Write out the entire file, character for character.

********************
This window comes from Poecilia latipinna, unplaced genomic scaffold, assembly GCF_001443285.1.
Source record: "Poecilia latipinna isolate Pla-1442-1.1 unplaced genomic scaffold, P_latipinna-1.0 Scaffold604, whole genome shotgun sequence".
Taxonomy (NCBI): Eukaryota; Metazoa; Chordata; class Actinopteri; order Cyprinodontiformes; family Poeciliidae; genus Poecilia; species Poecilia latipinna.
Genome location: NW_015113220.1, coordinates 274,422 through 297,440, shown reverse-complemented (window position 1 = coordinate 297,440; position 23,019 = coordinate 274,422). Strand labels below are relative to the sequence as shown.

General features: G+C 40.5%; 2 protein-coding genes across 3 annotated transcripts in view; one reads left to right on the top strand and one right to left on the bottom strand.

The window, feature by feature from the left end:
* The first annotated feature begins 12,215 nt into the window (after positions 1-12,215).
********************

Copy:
This window comes from Poecilia latipinna, unplaced genomic scaffold, assembly GCF_001443285.1.
Source record: "Poecilia latipinna isolate Pla-1442-1.1 unplaced genomic scaffold, P_latipinna-1.0 Scaffold604, whole genome shotgun sequence".
Taxonomy (NCBI): Eukaryota; Metazoa; Chordata; class Actinopteri; order Cyprinodontiformes; family Poeciliidae; genus Poecilia; species Poecilia latipinna.
Genome location: NW_015113220.1, coordinates 274,422 through 297,440, shown reverse-complemented (window position 1 = coordinate 297,440; position 23,019 = coordinate 274,422). Strand labels below are relative to the sequence as shown.

General features: G+C 40.5%; 2 protein-coding genes across 3 annotated transcripts in view; one reads left to right on the top strand and one right to left on the bottom strand.

The window, feature by feature from the left end:
* The first annotated feature begins 12,215 nt into the window (after positions 1-12,215).